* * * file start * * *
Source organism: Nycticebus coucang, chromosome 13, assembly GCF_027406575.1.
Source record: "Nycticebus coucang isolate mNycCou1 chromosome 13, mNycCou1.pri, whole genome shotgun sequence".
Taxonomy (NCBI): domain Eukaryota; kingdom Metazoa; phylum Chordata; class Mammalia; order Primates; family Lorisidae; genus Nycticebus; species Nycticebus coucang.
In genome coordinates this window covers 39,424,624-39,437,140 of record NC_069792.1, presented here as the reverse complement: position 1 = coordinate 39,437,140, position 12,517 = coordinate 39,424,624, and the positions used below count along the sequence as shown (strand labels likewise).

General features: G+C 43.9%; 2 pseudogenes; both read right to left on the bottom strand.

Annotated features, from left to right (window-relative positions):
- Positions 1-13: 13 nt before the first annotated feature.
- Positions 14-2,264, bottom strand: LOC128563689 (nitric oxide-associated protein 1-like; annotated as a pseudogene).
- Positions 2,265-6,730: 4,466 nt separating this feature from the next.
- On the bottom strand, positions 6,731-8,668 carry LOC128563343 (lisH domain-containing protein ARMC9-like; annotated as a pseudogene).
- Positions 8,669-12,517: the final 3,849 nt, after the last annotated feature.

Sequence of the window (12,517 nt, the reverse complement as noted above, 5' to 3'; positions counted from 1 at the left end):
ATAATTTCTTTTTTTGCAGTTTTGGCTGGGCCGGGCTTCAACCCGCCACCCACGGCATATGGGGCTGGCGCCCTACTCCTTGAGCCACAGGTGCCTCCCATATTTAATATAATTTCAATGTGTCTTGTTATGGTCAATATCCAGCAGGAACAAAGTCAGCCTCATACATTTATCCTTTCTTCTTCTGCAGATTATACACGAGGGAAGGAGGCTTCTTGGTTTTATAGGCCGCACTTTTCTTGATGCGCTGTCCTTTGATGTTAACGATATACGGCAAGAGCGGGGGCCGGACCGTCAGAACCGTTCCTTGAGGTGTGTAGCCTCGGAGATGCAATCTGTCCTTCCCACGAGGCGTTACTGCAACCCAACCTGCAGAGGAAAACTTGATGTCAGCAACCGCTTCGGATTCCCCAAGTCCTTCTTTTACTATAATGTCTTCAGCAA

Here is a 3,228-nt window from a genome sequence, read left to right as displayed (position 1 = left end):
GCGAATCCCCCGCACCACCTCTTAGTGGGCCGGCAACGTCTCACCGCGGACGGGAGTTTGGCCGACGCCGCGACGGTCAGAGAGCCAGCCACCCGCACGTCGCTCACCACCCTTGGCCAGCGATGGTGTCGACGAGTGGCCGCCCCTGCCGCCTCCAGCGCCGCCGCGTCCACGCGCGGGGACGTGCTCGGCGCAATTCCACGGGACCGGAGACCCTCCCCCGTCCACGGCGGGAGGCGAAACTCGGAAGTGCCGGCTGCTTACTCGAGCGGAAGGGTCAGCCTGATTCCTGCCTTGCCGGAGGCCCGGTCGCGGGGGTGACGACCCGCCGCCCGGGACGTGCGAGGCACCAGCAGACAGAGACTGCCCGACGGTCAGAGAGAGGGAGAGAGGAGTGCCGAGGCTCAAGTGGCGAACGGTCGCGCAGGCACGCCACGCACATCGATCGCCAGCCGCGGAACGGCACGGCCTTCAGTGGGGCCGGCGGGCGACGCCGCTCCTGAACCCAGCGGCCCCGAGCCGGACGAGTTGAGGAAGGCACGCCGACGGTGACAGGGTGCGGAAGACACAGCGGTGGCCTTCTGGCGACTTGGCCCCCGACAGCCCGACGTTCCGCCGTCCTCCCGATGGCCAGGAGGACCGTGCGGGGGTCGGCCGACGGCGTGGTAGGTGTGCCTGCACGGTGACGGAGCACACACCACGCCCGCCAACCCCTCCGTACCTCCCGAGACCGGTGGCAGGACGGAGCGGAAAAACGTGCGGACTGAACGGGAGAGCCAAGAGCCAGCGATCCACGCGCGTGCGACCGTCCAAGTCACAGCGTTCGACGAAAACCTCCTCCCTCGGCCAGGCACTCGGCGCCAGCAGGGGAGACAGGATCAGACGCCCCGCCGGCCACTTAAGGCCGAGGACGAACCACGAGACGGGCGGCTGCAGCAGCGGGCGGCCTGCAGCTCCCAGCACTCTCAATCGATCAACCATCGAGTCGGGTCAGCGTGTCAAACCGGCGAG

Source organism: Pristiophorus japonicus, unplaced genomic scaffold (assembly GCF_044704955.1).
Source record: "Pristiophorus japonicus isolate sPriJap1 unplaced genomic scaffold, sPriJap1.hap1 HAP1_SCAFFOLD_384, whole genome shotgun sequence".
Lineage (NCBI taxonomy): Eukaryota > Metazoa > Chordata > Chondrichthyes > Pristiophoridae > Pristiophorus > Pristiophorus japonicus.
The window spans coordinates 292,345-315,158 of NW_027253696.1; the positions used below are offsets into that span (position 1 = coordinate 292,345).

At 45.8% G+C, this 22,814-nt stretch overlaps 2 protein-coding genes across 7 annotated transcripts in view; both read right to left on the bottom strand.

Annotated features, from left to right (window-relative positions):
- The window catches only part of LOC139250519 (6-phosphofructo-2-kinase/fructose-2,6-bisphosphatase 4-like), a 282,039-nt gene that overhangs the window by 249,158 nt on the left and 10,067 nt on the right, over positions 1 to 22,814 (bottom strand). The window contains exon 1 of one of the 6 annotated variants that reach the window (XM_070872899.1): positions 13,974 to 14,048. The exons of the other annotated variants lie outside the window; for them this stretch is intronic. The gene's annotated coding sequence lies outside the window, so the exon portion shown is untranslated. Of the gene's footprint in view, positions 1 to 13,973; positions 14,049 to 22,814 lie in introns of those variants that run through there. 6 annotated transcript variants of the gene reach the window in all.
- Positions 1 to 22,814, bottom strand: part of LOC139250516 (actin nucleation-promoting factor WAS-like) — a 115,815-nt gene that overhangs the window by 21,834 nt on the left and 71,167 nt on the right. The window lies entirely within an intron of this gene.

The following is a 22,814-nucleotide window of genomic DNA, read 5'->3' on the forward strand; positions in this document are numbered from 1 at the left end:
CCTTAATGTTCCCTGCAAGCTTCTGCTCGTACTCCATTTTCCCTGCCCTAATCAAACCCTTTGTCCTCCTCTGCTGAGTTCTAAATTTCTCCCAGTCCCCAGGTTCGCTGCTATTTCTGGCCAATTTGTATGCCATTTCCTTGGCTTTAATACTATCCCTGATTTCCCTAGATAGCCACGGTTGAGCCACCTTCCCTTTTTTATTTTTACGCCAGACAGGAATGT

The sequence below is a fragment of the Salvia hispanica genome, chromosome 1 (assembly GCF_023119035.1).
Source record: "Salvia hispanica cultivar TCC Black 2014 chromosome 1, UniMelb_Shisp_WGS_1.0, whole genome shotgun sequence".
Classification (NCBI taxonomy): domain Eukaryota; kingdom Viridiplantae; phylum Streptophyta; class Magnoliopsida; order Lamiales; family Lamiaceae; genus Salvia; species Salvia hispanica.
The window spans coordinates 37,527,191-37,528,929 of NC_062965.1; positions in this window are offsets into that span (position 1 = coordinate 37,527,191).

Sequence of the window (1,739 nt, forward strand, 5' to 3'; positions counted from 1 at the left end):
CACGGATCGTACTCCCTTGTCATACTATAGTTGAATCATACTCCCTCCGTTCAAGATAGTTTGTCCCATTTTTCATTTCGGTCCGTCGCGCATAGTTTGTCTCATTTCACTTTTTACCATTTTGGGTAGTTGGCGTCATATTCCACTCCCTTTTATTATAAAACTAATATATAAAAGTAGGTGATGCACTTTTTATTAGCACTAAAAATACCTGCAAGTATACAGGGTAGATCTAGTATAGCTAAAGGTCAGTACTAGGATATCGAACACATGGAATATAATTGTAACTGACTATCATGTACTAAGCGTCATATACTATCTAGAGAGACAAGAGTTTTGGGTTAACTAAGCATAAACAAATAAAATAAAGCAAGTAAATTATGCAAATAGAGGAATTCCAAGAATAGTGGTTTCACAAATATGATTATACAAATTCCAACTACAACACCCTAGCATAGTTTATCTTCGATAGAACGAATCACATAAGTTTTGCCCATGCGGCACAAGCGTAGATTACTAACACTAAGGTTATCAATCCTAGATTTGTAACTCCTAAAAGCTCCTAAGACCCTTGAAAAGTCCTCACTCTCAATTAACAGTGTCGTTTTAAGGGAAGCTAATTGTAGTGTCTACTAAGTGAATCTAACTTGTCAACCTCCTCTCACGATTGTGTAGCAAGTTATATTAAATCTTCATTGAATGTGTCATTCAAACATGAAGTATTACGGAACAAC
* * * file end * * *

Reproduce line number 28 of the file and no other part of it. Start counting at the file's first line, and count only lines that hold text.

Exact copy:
Classification (NCBI taxonomy): domain Eukaryota; kingdom Viridiplantae; phylum Streptophyta; class Magnoliopsida; order Lamiales; family Lamiaceae; genus Salvia; species Salvia hispanica.